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They met at the Chicago Teacher’s College and like many in their generation, were kept apart by the Second World War. From 1942-46, Bob served as Recognition officer in the United States Navy. He fought in the Pacific theater, notably in the Battle of Okinawa. More than once, his quick wit and good instincts served him well there and throughout his life.

Bob and Kay built a life together in Westchester, Illinois, where they joined Divine Infant Parish. They brought up their five children: Bob, Carol Ann, Kathy, Mary Lee and Dan, in a too-small house where – as the kids tell it – a single steak fed seven. As a young family, they spent summer vacations at the lake in Northern Wisconsin and loved to visit and play Bridge with friends.

The Kelleys moved to LaGrange, where Bob would love to read on the porch, while simultaneously watching the Cubs game and listening to classical music. Soon, that house filled with ten grandchildren and eventually five great-grandchildren who would sit at his lap to hear stories, enjoy a meal and maybe a game of Scrabble or Boggle. All can trace their love of language back to years of hearing Sloppy Joes referred to as “Untidy Josephs” and trying to maximize the triple word score.

But those are just the biographical details of a man who was rare even among “The Greatest Generation.” To feel the warmth of his love – in the form of a newspaper clipping and a $2 bill to let you know he was thinking about you, or a home cooked dinner with cookies for the road – leaves us with so many warm and happy memories.

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I still can’t believe he’s gone. But in a lot of ways, he never will be. Listen to his StoryCorps, watch us make Irish Soda Bread and his family-famous Beef Stew.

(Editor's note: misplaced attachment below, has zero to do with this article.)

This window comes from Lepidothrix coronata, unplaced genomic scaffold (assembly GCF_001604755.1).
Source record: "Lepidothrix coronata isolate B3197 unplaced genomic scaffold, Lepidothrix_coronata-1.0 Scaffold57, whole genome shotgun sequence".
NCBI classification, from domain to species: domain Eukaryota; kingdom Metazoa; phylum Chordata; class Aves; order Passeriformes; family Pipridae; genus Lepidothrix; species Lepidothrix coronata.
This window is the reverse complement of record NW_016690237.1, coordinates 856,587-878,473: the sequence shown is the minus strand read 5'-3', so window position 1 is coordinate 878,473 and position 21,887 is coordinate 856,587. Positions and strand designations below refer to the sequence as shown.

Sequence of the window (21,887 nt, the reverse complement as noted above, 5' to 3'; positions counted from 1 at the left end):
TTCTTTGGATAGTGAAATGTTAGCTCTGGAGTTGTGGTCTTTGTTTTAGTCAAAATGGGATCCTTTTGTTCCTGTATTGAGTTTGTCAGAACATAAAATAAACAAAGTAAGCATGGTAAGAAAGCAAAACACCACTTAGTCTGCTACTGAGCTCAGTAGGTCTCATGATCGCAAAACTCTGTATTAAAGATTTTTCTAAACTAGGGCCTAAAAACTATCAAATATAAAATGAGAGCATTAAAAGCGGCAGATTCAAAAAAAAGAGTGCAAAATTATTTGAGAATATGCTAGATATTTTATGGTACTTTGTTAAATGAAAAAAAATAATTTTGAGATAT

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Stow’n’go, baby

We held out as a station wagon family for awhile after we had a second kid… and then the VW Passat bit the dust. Joe had been advocating for a van for awhile, but I resisted because it felt like the ultimate “our children now rule our lives” purchase — and they are super expensive. Then we rented a van to take one of our frequent trips to Chicago and I was sold.

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After a few weeks of searching, we found a reasonably priced used Town & Country with a DVD player and Stow’n’Go seating (the kind that folds all the way down to make a flat bed in the back for hauling things or going to the drive-in).

I road-tripped up to Minneapolis with the kids last weekend and – van-driving mom that I am, totally had enough room to pick this free kids kitchen off the curb:

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We were in Minnesota because Joe and my cousin were at the same conference, and we tacked on a few days to hang out with them and see some other friends and family there. We stayed for Halloween and picked up some pointers from the Minneapolis trick-or-treating scene:

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  1. Street party potluck. The neighborhood blocked off a street to car traffic and people brought things like Maple Bacon Crack to share.
  2. Walking taco bar. This genius Halloween treat means you don’t have to miss dinner while strolling through the neighborhood.
  3. Spiked cider and hot chocolate. Best served at front yard bonfires!

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How cute are my trick-or treaters? Emmett was Super Why from the PBS show, and Eileen was a unicorn from the thrift store. My mom made Emmett’s costume – a cold weather sweatsuit version and a long underwear version he got to wear to the school party.

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P.S. I am freaking out right now about the election results and blogging is the only way I can feel like there is a shred of normalcy in this world.